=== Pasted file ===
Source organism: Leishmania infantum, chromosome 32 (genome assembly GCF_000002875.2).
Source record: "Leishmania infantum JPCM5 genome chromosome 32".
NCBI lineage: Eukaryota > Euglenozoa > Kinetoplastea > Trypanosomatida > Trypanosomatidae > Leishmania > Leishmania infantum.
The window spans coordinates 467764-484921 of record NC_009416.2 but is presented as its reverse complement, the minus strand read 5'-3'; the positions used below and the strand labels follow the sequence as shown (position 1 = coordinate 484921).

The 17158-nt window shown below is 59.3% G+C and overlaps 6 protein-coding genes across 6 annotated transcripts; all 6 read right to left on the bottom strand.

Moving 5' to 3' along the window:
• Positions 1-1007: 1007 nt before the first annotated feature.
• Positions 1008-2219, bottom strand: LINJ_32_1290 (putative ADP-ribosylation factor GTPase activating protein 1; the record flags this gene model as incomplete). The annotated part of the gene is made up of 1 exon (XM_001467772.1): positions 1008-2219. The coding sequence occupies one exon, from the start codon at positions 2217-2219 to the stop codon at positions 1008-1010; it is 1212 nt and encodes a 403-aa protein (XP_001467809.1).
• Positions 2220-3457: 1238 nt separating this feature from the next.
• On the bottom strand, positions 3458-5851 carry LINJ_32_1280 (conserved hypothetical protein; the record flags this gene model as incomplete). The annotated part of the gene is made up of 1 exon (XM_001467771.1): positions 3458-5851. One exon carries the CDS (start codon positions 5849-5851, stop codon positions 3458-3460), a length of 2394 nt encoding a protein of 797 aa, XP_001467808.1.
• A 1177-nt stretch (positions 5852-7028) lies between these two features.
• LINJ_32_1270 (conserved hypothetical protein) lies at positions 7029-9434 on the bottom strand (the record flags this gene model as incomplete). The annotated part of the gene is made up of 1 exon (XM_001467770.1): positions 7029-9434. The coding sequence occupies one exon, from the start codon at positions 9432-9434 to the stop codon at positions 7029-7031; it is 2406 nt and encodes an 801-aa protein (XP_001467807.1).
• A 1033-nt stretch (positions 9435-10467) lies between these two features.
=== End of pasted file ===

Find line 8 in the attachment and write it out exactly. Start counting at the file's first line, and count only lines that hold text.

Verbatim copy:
• Positions 1008-2219, bottom strand: LINJ_32_1290 (putative ADP-ribosylation factor GTPase activating protein 1; the record flags this gene model as incomplete). The annotated part of the gene is made up of 1 exon (XM_001467772.1): positions 1008-2219. The coding sequence occupies one exon, from the start codon at positions 2217-2219 to the stop codon at positions 1008-1010; it is 1212 nt and encodes a 403-aa protein (XP_001467809.1).